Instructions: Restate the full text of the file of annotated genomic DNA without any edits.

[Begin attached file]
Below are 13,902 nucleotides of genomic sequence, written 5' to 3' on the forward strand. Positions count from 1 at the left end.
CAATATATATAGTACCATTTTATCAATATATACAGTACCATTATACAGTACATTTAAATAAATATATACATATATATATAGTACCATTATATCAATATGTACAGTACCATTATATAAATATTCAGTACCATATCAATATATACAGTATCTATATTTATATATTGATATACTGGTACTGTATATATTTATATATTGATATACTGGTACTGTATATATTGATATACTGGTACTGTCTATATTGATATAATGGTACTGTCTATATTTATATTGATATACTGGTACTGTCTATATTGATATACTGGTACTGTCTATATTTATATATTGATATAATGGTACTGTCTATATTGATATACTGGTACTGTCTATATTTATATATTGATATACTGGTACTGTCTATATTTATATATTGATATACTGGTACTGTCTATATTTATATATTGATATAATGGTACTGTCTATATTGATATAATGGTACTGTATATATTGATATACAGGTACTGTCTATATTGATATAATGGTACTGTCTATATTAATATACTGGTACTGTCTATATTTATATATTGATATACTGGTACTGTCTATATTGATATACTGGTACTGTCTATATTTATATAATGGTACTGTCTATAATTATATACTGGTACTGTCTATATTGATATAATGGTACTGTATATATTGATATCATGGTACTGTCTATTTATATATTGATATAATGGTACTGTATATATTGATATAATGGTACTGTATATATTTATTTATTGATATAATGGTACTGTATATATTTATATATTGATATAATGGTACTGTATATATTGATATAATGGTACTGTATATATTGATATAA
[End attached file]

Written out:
Below are 13,902 nucleotides of genomic sequence, written 5' to 3' on the forward strand. Positions count from 1 at the left end.
CAATATATATAGTACCATTTTATCAATATATACAGTACCATTATACAGTACATTTAAATAAATATATACATATATATATAGTACCATTATATCAATATGTACAGTACCATTATATAAATATTCAGTACCATATCAATATATACAGTATCTATATTTATATATTGATATACTGGTACTGTATATATTTATATATTGATATACTGGTACTGTATATATTGATATACTGGTACTGTCTATATTGATATAATGGTACTGTCTATATTTATATTGATATACTGGTACTGTCTATATTGATATACTGGTACTGTCTATATTTATATATTGATATAATGGTACTGTCTATATTGATATACTGGTACTGTCTATATTTATATATTGATATACTGGTACTGTCTATATTTATATATTGATATACTGGTACTGTCTATATTTATATATTGATATAATGGTACTGTCTATATTGATATAATGGTACTGTATATATTGATATACAGGTACTGTCTATATTGATATAATGGTACTGTCTATATTAATATACTGGTACTGTCTATATTTATATATTGATATACTGGTACTGTCTATATTGATATACTGGTACTGTCTATATTTATATAATGGTACTGTCTATAATTATATACTGGTACTGTCTATATTGATATAATGGTACTGTATATATTGATATCATGGTACTGTCTATTTATATATTGATATAATGGTACTGTATATATTGATATAATGGTACTGTATATATTTATTTATTGATATAATGGTACTGTATATATTTATATATTGATATAATGGTACTGTATATATTGATATAATGGTACTGTATATATTGATATAA